The Weekend 2011
“The Weekend” is one of those movies which tell a long story in a very short time span. While searching for a hookup in a gay bar, Russel meets Glen and the two head to Russel’s apartment for what they both think will be a one-night stand, but gradually turns into a weekend spent together, exploring topics such as love, commitment, comfort with one’s own sexuality. This is a very gentle film, which slowly reveals to the viewers the personalities of both characters – while Russel is way more reserved, Glen is a provocateur – an art student who is very open about sex and sexuality. The contrast between the two not only makes it a pleasure to watch them slowly get closer to each other, but also by the end of the movie, helps us realize how much the short time spent together has changed both of their lives.
How to win at checkers (every time) 2015“How to win at checkers (every time)” explores love from more than one angle – love between lovers, love within a family, fraternal love and love for your life. Oat is an 11-year old orphan, raised by his older gay brother Ek, who is dating a man from a much higher social class than them. The lives of all three take an unexpected turn when the two young men reach the necessary age, 21, for participation in a Hunger games type of lottery, which determines who gets enlisted in the army. Here begins Oat’s journey through Thailand’s criminal world and his quest to find enough money to keep his brother out of the battlefield. “How to win at checkers (every time)” asks questions such as how much are willing to sacrifice for those we love? How much of ourselves are we willing to give away and how much are we losing in the process? Can love in whatever form resist the brutality of the real world?
Free Fall 2013
Who doesn’t love a good straight-turns-gay story? “Free fall” is the story of Marc, a police officer, who lives with his longtime girlfriend and soon-to-be mother of their child. While on a training camp he meets Kay; the two initially have a confrontation, but later become close friends. Friendship starts developing into something much deeper, however, leaving Marc questioning himself and hanging in between his perception of family with his girlfriend and his newly discovered love for Kay. In the face of its two main characters, “Free falls” offers a fine blend between strength and sensitivity, in the meantime breaking stereotypes of what is perceived as “masculinity”. It’s not simply a story of love, or a story of finding yourself. Most of all it is a story of balance – between loyalty and love, between shame and truth, and of course, between you and society’s expectations of you.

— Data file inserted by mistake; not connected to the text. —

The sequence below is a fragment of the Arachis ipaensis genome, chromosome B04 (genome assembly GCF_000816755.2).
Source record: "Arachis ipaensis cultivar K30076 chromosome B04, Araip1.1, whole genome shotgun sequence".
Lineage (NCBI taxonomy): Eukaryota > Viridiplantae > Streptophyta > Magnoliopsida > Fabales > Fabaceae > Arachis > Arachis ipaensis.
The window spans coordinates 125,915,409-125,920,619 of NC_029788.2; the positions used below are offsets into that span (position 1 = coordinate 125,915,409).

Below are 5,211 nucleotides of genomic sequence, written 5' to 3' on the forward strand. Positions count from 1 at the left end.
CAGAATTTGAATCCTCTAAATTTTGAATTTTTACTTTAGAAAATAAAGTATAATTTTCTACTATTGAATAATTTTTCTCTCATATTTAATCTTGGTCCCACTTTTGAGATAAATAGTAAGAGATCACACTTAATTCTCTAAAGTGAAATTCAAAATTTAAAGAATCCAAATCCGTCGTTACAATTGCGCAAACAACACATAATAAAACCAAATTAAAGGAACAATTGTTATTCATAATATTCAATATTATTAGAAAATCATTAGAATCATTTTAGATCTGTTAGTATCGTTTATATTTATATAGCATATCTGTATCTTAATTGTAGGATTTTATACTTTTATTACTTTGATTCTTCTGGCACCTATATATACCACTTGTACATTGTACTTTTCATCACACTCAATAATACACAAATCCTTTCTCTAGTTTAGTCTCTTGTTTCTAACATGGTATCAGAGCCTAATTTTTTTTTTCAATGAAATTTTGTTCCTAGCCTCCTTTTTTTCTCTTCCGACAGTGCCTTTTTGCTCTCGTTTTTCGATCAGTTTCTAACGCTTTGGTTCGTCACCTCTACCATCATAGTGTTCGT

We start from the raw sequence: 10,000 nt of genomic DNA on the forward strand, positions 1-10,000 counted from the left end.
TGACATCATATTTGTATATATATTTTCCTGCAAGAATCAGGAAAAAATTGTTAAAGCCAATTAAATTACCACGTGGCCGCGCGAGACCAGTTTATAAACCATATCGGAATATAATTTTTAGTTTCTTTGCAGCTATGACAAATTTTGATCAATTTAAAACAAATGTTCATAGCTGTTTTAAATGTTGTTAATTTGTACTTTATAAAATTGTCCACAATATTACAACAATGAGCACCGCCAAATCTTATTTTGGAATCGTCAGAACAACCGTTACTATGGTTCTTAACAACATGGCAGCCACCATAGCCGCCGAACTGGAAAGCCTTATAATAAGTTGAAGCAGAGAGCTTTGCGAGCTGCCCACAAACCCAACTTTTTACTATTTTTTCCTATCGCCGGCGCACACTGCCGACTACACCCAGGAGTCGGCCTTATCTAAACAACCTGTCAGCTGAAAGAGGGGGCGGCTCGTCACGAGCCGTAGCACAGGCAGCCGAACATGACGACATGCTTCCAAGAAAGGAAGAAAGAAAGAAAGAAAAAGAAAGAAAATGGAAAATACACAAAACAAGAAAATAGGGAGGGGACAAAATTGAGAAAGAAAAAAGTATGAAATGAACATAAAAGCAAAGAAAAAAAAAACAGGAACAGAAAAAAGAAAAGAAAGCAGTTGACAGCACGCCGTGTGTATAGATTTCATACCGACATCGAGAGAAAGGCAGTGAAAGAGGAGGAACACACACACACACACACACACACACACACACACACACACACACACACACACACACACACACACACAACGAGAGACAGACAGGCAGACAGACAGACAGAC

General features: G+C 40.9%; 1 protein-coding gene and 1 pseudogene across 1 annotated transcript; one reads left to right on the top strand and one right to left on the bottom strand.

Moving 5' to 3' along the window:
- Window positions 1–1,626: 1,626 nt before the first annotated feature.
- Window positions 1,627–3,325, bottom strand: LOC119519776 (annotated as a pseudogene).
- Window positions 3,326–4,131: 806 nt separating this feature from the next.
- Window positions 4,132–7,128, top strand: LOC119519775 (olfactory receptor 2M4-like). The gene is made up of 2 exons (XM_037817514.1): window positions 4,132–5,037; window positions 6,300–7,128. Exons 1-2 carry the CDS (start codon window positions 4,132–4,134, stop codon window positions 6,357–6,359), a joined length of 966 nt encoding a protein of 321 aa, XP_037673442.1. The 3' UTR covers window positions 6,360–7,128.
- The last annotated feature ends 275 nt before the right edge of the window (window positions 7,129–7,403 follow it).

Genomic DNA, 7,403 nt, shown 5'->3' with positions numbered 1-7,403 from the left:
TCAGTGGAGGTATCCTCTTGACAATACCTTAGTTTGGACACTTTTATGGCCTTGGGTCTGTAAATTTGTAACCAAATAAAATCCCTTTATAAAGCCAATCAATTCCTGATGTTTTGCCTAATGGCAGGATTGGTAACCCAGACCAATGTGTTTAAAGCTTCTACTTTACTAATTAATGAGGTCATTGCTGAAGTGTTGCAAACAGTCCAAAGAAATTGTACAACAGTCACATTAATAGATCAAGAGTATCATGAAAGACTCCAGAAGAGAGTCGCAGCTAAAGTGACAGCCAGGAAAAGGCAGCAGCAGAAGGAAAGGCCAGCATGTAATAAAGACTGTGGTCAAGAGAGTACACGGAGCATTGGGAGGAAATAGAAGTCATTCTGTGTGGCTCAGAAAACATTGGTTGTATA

The way he looks 2014
“The way he looks” is a sweet tale of love reaching beyond the obvious. It’s a very light, heart-warming and gentle film with a teen love triangle at its center. Giovana is Leo’s best friend, and is also in love with him as can be seen by the way she looks at him. He, however, hasn’t the slightest idea and cannot see her glances. Leo is blind. Things for the two of them change when Leo is teamed up for a school project with Gabriel – a handsome classmate, who takes incredible interest in Leo and the way he “sees” the world. From then on you have the usual elements of a teen love story – unexpected feelings, jealousy and self-discovery. Leo’s blindness however is the one small thing, which the director, Daniel Ribeiro, has managed to use in order to turn a cute cliché of a story into a very touching movie and impressively, he has done it in such a casual matter-of-fact way that you don’t feel it’s a big deal, even though you know it is. “The way he looks” is a movie which, afterwards, makes you smile and close your eyes for a bit so that you can “see” what love actually feels like.
This movie is so uplifting and awesome that it makes you want to stand on your chair and cheer as loud as you can. The story revolves around a group of gay and lesbian activists who realize that they share a common enemy, in the face of the police and Margaret Thatcher’s politics, with the participants in the 1984 British miners’ strike. They decide to create “Lesbians and Gays Support the Miners” support group and help raise money for the families affected by the strike. When their donations are rejected due to public image concerns by the National Union of Mineworkers, the LGSM decides that they will go and give the money directly to a Welsh miners’ village, which they pick randomly. “Pride” is a movie which fills you with optimism. It inspires you and proves (if you ever doubted it) that unity is the greatest of strengths and can achieve the greatest of results. And the best part? It’s based on a true story.